Exercise 6. (A) Insert articles or some where necessary. (Articles with nouns- of material.)

1. We sipped __ tea so weak that it tasted like __ metal against the teeth. (Snow)2. You will be wishing to have __ tea after your journey, I'm thinking. (Shaw)3. George said that we must take __ rug, __ lamp, __.soap, __ brush and __ comb, __ tooth-brush, __ tooth-powder and __ couple of big towels for bathing. (Jerome K. Jerome)4. __ children of his age seldom have natural pleasure in __ soap and water. (E. Bronte) 5. He bought __ cold beef, and __ ham, and __ French bread and butter, and came back with his pockets pretty heavily laden. (Dickens)6. There were two bottles of __ wine, __ plate of __ oranges... with _ powdered sugar. (Dickens)7. Here, have __ champagne, I quite forgot to offer you any, or would you rather have __ tea? (Murdoch)8. She made __ coffee. (Murdoch)9. __ coffee without __ bread could never honestly serve as supper. (Saroyan)10 __ rest of us had finished eating, but Cave had cut himself another slice of __ cheese. (Snow)11. Mrs. Leek... frankly gave way to __ soft tears while eating __ bread-and-butter, (Bennett)12. You've caught cold: I saw you shivering, and you must have __ gruel to drive it out. (E. Bronte) 13. She did not answer, but her face was hard and pale as __ stone. (Galsworthy)


(b) Insert articles where necessary. (Articles with nouns of material.)

1. She hurried in again and found __ water almost boiled away. (Lindsay)2.... __ blood is thicker than __ water. (Galsworthy)3. She went about looking into __ dining room, which... had been transformed into __ kind of jewel box glowing with __ flowers, __ silver, __ gold, __ tinted glass. (Dreiser) 4. Rosa tasted __ wine. It was harsh but refreshing. (Murdoch)5. You drank __ wine with breakfast, dinner and supper, and fifty people always drank it with you. (/. Shaw)6. She looked with __ eager, hungry eyes at __ bread and __ meat and __ beer that __ landlady brought her. (Eliol) 7....Willows replied that he had made friends with __ sculptor in Pisa... and had commissioned this artist to make __ bust of himself in __ marble. (Hardy)8. __ coffee was better than Dinny had hoped and very hot. (Galsworthy)9. Without giving her __ opportunity to protest any more, he went to __. thelephone and ordered __ coffee and several sandwiches. (Caldwell)10. She wears __ little sailor hat of __ black straw that has long been exposed to __ dust and soot of London. (Shaw)11. The mother was yellow in colour and her skin resembled __ leather. (Murdoch)12. The maid brought in __ pears, __ cold chicken, __ tongue, __ cheese. (Snow)13. My heart... felt as heavy as __ lead. (Dи Maurier) 14. Every meal was __ bread and __ coffee and __ cigarettes, and now -he had no more bread. (Saroyan)


Exercise 7. Translate into English.

1. Портфель мал, но кожа хорошая. 2. Я люблю зеленый бархат. 3. Он не любил кофе. 4. Ему не понравился кофе. 5. Чай слишком крепкий; я не люблю крепкий чай. 6. Не забудьте дать кошке молока, у нее теперь котята! (Чехов)7. Я ходил по аллее и думал о вишневом варенье. (Чехов)


Exercise 8. Insert articles where necessary. (Articles with abstract nouns.)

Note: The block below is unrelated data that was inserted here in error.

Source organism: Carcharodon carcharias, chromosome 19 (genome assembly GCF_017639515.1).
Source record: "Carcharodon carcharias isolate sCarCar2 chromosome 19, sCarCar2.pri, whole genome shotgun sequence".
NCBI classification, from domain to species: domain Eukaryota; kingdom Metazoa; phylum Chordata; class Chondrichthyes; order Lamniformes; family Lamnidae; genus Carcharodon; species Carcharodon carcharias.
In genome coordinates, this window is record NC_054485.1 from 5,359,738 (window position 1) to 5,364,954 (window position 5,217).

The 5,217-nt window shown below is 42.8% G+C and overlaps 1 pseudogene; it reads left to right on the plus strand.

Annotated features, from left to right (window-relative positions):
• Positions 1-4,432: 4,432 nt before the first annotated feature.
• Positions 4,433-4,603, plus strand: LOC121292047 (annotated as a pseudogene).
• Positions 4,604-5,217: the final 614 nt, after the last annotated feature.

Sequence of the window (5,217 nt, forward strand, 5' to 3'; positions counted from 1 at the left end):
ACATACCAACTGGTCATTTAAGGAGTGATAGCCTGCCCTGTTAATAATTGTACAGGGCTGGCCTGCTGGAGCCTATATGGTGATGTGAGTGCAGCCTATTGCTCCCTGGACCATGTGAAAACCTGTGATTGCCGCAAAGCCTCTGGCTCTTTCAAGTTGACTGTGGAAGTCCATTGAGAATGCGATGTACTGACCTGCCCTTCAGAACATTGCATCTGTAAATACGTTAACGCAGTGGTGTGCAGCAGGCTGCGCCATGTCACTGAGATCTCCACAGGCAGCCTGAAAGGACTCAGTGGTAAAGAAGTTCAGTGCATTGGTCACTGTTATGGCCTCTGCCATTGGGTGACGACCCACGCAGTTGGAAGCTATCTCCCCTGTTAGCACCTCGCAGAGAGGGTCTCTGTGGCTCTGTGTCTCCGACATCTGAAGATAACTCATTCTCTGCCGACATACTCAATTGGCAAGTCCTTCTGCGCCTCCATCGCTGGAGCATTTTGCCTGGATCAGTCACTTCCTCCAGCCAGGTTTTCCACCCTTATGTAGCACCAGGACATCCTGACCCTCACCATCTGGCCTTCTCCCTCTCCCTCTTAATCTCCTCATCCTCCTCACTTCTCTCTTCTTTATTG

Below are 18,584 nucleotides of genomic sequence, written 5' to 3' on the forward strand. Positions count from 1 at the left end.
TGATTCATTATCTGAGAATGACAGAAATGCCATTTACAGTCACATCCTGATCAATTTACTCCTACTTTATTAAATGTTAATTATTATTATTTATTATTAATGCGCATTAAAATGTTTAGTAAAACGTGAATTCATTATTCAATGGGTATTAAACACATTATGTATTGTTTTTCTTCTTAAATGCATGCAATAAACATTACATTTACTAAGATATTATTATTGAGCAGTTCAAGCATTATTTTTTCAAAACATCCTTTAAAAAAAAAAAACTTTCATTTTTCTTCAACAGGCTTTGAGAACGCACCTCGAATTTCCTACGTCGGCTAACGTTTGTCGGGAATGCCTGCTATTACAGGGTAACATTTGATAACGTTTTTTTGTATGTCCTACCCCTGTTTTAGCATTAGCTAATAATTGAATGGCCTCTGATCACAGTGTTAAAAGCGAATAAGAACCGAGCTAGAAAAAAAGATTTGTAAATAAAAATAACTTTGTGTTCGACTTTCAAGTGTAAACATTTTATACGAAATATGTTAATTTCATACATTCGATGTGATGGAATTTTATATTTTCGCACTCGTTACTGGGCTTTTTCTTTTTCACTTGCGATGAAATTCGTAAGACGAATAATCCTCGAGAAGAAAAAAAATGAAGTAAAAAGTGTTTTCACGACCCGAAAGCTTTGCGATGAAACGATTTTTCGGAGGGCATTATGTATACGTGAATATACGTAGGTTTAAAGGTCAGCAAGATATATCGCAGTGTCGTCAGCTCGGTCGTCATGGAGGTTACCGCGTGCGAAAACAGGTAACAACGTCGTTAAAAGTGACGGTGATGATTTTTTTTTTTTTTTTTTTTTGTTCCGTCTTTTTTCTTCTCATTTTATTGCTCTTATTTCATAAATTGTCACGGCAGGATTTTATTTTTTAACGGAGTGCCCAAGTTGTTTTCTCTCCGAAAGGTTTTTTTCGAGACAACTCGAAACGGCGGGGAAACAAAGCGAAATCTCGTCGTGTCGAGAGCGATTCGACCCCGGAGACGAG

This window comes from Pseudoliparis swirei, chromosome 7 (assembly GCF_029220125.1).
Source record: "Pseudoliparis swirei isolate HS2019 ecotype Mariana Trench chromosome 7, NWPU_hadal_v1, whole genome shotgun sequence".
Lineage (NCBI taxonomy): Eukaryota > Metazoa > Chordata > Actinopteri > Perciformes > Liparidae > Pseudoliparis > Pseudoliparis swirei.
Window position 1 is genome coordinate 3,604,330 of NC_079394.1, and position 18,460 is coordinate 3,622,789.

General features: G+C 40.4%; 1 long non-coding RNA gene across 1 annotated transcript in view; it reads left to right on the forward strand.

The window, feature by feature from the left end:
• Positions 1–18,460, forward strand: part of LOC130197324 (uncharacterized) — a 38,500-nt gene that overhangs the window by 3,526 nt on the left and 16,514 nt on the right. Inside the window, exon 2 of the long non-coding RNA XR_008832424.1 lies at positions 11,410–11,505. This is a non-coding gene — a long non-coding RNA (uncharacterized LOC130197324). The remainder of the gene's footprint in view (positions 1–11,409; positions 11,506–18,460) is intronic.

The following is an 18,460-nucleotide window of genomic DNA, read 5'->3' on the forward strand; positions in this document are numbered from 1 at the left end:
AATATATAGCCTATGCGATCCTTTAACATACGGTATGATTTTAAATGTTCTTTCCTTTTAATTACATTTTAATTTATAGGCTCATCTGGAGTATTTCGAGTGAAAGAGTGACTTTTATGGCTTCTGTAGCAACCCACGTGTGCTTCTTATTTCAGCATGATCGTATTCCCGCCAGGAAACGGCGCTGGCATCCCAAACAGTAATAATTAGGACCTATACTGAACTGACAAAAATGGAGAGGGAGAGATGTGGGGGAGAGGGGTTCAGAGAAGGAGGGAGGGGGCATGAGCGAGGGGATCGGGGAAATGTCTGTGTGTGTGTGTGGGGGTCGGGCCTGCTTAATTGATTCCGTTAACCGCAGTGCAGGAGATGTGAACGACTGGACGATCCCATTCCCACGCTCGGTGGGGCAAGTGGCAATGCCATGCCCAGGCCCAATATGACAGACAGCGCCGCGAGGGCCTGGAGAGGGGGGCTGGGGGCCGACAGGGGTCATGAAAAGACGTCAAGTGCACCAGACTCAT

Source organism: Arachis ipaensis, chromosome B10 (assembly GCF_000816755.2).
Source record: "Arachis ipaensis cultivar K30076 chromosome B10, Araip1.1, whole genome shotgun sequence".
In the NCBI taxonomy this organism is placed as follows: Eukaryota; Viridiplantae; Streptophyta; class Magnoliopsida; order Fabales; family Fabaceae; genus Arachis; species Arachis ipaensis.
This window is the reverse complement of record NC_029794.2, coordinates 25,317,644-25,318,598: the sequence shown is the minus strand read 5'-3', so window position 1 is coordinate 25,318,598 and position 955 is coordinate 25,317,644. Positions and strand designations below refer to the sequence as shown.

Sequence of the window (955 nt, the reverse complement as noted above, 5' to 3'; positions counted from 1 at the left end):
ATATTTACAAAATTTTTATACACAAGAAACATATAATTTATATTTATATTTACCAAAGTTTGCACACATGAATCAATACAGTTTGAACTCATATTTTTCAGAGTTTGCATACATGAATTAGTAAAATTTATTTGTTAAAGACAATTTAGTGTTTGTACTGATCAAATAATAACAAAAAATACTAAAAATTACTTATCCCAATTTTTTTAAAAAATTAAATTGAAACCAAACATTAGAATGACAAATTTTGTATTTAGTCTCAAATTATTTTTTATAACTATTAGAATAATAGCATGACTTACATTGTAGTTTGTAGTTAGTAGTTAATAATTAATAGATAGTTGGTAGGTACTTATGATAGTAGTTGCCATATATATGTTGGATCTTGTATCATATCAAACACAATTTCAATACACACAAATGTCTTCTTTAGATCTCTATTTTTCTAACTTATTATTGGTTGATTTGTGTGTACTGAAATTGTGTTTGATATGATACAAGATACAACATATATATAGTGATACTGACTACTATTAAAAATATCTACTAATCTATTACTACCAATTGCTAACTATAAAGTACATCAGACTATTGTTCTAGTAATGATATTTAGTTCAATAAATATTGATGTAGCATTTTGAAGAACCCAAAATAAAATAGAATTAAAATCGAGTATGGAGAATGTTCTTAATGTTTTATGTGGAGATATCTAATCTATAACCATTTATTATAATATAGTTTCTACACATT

1. We both appreciate __ simplicity. (Du Maurier)2. In less than __ week Cowperwood knew __ financial condition of Messrs. Waterman as well as they did, better, to __ dollar. (Dreiser)3. It is such __ weary, weary work. (Dickens)4. He [White] had __ comfortable feeling of working alone in __ large empty building, __ feeling of __ peace and __ complete privacy. (Wilson)5. I've reason to believe she [Fleur] has never properly got over __ feeling she used to have. (Galsworthy)6. I had seldom heard my friend speak with such __ intensity of __ feeling. (Conan Doyle) 7. His footsteps were now heard striking upon __ stony road at __ distance of about twenty yards. (Hardy)8. We had __ wonderful weather. (Du Maurier)9. You must learn to face __ life seriously, Stephen. (Shaw)10. However, __ life of such striking monotony does not seem to depress him. (Durrell) 11. May you be happy in — life you have chosen! (Dickens)12. I love to think of __ time that must come some day when __ man will have conquered — nature, and __ toilworn human race enter upon __ era of — peace. (Leacock) 13. She was panting now, and in her face was __ terror which was inexplicable. (Maugham)14. His round blue eyes behind. __ spectacles were ghastly with _ terror. (Maugham)15. I think in some curious way __ horror which she felt for him was __ transference of __ horror which she felt for herself because he so strangely troubled her. (Maugham)16. She was brilliantly familiar with- __ literature, __ tongues, __ art, __ history, __ physics, __ metaphysics, __ philosophy, and — politics (in which I include __ modern politics). (Bennett)17. It was __ cold, bleak, biting weather. (Dickens)18. __ weather was sunny and dry. (Hardy) 19.. __ modern science is __ wonderful thing. (Shaw)20. He was __ steady, uninspired researcher in __ properties of __ liquid state of __ matter. (Wilson)21. Their blue eyes became filled with __ gaiety and __ ferocity and __ joy, and their mouths with __ laughter. (Murdoch) 22. Jon laughed, and __ sound of __ laugh was hard. (Galsworthy)23. Then she gave __ crisp, ironic, almost cheerful laugh... (Snow)24. On that fine day __ poverty of __ district she was entering seemed to her country-nurtured eyes intensely cheerless, (Galsworthy)25. __ reason is __ greatest discovery ever made by __ man. Yet it is __ most disregarded and least used. (Jones) 26....what I offer is __ security and __ respect. That doesn't sound very exciting, but perhaps it's better than __ passion. (Greene)27. And __ passion that held Strickland was __ passion to create __ beauty. (Maugham)28. She looked __ incarnation of __ supreme loveliness, __ loveliness which was always revealing itself anew. (Bennett)29. She (Aileen] knew nothing of __ literature except __ certain authors who to __ truly cultured might seem banal. (Dreiser)30. __ expression on her face — hungry and hard and feverish — had the most peculiar effect upon Soames. (Galsworthy)31. She listened with, __ expression impatient, strained and intent. (Snow)32. At that age I had __ very faulty view of __ geography. (Miller) 33. __ poor fellow's face looked haggard with __ want: he had __ aspect of __ man who had not known what it was to live in __ comfort... for __ weeks, perhaps __ months past. (Ch. Bronte)34. He longed for __ comfort of his sister's society. (Marryaf) 35. He pines for __ kindness. (E. Bronte) 36. She sighed for __ air, _ liberty, __ quiet of __ country. (Austen)37. Miss Cherrell, I am going to do all I can to remove __ unpleasant impression you have of me. I am your very humble servant, and I hope some day to have __ chance to be something else to you. (Galsworthy)38. Then all four sat down and began to inspect Hunter and Calvin with __ air of suspicion and curiosity. (Murdoch)39. He spoke with __ air of someone who has got over with an unpleasant duty and can now get on to __ brighter matters. (Murdoch)40. How quietly you live, John. I love __. silence of this room and garden. (Murdoch)41. At other times he would come and sit for long periods in her room in __ silence. (Murdoch)42. What — noble thing __ courage is. (Reade)43. Nothing gave him [little Hans] greater pleasure than to listen to all __ wonderful things __ Miller used to say about __ unselfishness of __ true friendship. (Wilde)44. __ friendship which he had imposed from __ beginning he now emphasised more than ever. (Greene) 45. And when multitudes of men are hurt to __ death in wars I am driven to __ grief which borders on __ insanity. (Saroyan) 46. She could not only sing like __ lark... but she had such __ kindly, smiling, tender, gentle, generous heart of her own as won __ love of everybody who came near her. (Thackeray)47. What __ delightful weather we are having! (Wilde)48. Pray, don't talk to me about __ weather, Mr. Worthing. Whenever __ people talk to me about __ weather, I always feel quite certain that they mean something else. (Wilde)49. Such __ weather makes everything and everybody disgusting. (Austen)50. When he let her go, she sank breathless into __ chair, gazing at him with __ expression of such __ terror that he put his hands over his face. (Galsworthy)51. And so, concerned in talk that touched not on __ feelings within them, they reached Mount Street. (Galsworthy)52. Owen saw __ figure of Edward at __ distance of two or three hundred yards. (Hardy) 53. Mrs. Maylie took up her abode with her son and daughter-inlaw to enjoy during __ tranquil remainder of her days __, greatest felicity that __ age and worth can know, __ contemplation of __ happiness of those on whom __ warmest affections and tenderest cares... have been unceasingly bestowed. (Dickens)54. __ art is — manifestation of __ emotion, and __ emotion speaks __ language that all may understand. (Maugham)55. Ada sat at __ piano, Richard stood beside her. She touched __ notes so softly, and sang so low, that __ wind, sighing away in __ distant hills, was as audible as __ music. (Dickens)56. Mr. Bob Sawyer adjusted his skates with __ dexterity which to Mr. Winkle was perfectly marvellous. (Dickens)57. He had not been stationary half __ minute, when he heard his own name pronounced by __ voice which he at once recognized as Mr. Tupman's, and looking upwards, he beheld __ sight which filled him with __ surprise and __ pleasure. (Dickens) 58. She sat by __ window reading. From her position she could see up __ lane for __ distance of at least __ hundred yards. (Hardy) 59. I can see __ beauty and __ peace of this home; 1 think I have never been more at __ rest in my life than at this moment. (Shaw) 60. Beside his bed, for __ first time during __ period of nearly twenty years, he fell down on his knees in __ passionate outburst of __ feeling. (Hardy)61. It was __ new fear, different from that which she had once confided in her own flat, yet grown from __ same root. (Snow)62. __ empty windows of __ ruins were filled with __ life of their own. (Heym)63. Cowperwood awakened to __ sense of __ joy in __ life such as he fancied he had never experienced before. (Dreiser)64. Mr. Pickwick stood in __ principal street of this illustrious town, and gazed with __ air of __ curiosity not unmixed with __ interest, on __ objects around him. (Dickens)